Wednesday, September 20, 2017

Recent Polling On The Same-Sex Marriage Postal Survey

The national ABS postal "survey" on whether the law should be changed to allow same-sex marriage in Australia is now in its second week.  A number of pieces of polling have been published or alluded to since my last general polling update, but what do they really tell us about the outcome and how reliable are they?  At this stage there is still much that we do not know.  It is too early to be certain Yes has it in the bag, but the widespread narrative that support for Yes is crashing rapidly and that this is another Trump or Brexit coming is so far not that well supported by the evidence.

Public Polling: Ipsos

Firstly, the public polling.  Last week saw an Ipsos poll which buoyed some worried Yes supporters with a 70-26 Yes response, one of the highest Yes votes ever recorded in a poll in Australia.  Indeed, as far as I'm aware, this score has only been exceeded in a few commissioned polls and one Morgan-SMS (a suspect polling method) which did not use an undecided option.  The Ipsos also found a 70% Yes response among the 65% of voters who rated themselves as certain to vote, and found a gender gap with 72% of women and 59% of men saying they were certain to vote.

However, I am treating these Ipsos figures with a lot of caution.  Firstly we know that Ipsos greatly overestimates the Green vote compared to other pollsters and compared to election results, and Green voters very strongly support same-sex marriage.  Although that's probably only worth a point or two on the headline figure for same-sex marriage, it could be a concern if whatever causes Ipsos to over-poll the Green vote also might cause them to over-poll the left end of the Liberal base.  Some evidence for the latter concern might be suspected in the perpetually strong results for Malcolm Turnbull in Ipsos compared to other polls.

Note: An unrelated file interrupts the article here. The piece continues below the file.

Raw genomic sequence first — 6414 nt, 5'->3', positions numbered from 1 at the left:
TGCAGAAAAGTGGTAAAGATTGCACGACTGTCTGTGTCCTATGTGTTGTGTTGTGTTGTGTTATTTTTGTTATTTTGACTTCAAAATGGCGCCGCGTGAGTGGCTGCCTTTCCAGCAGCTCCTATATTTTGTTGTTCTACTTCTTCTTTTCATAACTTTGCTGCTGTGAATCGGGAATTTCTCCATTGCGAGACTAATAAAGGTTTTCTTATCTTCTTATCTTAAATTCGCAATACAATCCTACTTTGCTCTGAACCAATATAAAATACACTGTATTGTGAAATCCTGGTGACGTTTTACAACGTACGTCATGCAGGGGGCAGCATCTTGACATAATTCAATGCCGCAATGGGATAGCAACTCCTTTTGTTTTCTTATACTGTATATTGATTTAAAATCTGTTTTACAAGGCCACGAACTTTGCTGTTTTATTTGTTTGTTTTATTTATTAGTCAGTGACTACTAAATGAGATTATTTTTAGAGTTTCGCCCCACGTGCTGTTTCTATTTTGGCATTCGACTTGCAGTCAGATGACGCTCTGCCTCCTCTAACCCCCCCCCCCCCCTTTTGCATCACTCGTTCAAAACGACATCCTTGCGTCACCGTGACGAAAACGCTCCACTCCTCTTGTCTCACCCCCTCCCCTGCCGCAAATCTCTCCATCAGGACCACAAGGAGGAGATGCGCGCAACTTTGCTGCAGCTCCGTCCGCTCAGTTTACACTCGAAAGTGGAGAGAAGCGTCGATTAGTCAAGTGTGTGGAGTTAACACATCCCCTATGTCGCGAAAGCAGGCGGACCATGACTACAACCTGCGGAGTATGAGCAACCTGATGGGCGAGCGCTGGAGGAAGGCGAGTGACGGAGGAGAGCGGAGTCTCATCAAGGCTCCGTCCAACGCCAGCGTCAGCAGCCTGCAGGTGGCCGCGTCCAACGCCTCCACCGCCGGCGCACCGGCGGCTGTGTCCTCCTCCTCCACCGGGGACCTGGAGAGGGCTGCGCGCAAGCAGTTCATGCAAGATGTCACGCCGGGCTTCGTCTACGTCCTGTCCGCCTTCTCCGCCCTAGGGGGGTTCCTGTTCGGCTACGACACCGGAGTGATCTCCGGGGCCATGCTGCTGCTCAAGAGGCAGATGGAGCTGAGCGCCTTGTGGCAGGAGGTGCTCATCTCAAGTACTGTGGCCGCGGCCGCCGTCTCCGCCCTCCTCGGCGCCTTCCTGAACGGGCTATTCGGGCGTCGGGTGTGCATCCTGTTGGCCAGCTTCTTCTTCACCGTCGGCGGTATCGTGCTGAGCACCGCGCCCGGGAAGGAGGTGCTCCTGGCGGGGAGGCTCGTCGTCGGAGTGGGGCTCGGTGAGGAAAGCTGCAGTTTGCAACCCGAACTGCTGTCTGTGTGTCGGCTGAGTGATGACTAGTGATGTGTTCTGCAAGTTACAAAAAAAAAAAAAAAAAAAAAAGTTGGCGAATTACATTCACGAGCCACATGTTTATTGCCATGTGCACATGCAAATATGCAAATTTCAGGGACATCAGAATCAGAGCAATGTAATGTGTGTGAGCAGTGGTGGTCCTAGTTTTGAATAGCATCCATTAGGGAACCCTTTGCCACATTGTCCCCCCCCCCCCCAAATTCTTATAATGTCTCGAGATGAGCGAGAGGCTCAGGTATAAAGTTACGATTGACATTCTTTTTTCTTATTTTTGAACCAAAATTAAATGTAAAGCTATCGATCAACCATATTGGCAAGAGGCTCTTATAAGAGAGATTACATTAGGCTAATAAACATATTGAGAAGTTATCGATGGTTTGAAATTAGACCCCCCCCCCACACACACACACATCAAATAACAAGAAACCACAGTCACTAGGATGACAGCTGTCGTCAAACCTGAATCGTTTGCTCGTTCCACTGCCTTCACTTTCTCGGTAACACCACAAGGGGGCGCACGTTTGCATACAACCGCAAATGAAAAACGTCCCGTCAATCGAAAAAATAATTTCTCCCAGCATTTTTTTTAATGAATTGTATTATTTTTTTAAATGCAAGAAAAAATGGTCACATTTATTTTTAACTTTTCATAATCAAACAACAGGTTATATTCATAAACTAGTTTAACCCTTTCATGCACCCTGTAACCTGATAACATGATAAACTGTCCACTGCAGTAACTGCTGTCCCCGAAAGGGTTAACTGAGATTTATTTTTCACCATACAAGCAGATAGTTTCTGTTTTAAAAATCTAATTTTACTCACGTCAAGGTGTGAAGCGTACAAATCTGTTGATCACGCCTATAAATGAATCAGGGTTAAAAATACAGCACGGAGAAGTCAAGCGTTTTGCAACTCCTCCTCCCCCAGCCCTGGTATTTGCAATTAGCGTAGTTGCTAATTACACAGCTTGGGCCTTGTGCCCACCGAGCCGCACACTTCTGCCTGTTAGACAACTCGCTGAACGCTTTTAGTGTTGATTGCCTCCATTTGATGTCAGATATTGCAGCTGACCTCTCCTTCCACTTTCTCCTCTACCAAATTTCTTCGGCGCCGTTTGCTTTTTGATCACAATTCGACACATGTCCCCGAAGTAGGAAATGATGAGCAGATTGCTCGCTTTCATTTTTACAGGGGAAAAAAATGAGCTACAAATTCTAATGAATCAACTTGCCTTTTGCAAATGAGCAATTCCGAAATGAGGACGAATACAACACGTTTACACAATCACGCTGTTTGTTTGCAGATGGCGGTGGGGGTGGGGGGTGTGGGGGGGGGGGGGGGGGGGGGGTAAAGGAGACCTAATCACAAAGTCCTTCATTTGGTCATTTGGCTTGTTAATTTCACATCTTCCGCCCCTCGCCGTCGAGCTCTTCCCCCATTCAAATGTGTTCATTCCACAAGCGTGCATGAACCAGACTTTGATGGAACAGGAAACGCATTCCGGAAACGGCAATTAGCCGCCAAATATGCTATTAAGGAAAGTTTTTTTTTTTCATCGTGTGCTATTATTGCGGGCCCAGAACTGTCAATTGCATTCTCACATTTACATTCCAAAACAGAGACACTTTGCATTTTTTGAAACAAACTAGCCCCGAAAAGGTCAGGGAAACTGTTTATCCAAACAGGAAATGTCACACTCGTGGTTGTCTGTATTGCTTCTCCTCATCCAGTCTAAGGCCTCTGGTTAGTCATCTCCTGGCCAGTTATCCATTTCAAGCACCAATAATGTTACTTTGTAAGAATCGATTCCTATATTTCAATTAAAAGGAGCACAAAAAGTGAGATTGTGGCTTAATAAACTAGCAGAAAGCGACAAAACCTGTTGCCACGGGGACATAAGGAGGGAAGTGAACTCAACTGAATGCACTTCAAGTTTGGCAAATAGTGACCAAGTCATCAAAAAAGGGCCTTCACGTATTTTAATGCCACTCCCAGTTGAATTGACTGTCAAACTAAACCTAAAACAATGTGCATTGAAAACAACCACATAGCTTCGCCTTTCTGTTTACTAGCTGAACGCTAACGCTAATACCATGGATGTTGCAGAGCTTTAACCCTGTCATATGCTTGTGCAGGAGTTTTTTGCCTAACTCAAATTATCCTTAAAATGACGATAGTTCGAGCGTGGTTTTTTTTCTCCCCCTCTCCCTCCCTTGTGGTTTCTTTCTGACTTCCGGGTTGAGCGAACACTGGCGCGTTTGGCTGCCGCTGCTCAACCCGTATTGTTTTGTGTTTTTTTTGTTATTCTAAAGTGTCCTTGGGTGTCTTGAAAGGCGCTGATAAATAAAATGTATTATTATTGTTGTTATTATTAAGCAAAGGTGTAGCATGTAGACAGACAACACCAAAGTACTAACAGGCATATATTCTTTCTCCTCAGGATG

The second issue is whether Ipsos, as the only national pollster still using exclusively live-interview phone polling, is affected by "social desirability bias".  When talking to another person on the phone, voters may be more reluctant to say they oppose same-sex marriage, since they may be concerned about offending the interviewer.  When clicking boxes on a computer survey, or pressing numbers on a robo-poll, these issues don't arise.  Some overseas studies (mainly American) have found live phone polling more prone to desirability bias than other polling methods, while some haven't, and some have even challenged whether it's a thing in polls at all, but I don't recommend assuming that it isn't.  A spectacular difference that may have been down to this was that between the phone polls and the online polls in the Brexit vote.  The phone polls had large leads for Yes until very late in the piece while the online polls always had a close contest.

In the Australian context, we don't have enough pollsters of each type to really draw a line between phone polls and other polls.  But I've noticed over time that the live polls (Ipsos phone, old Newspoll phone, old Nielsen) tend to get higher-end results for Yes, while one particular robopoll (ReachTEL) tends to get much closer results than other polls in general.  The closer results in ReachTEL occur not only nationally but also locally.  This was especially pronounced in the early days of ReachTEL when the pollster used to get awfully bad results for Yes (like 43.0% in 2011) but has remained to some degree up til the present.

Public Polling: Essential

This week's Essential had a number of interesting features.  See the main poll question and also the question about likelihood of voting.

Firstly, this Essential finds a 55-34 headline result in favour of changing the law to allow same-sex marriage, which is (by a small amount) the highest No response I can find in a published poll that includes a don't know option since 2009, excluding the early ReachTEL mentioned above.  The Essential continues the trend of all previous public polling of having voters who say they will definitely vote more pro-Yes than those who say they probably won't.